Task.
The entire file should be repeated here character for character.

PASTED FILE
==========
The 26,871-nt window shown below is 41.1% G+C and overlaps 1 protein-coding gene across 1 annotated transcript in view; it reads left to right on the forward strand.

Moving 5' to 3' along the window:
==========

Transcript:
The 26,871-nt window shown below is 41.1% G+C and overlaps 1 protein-coding gene across 1 annotated transcript in view; it reads left to right on the forward strand.

Moving 5' to 3' along the window: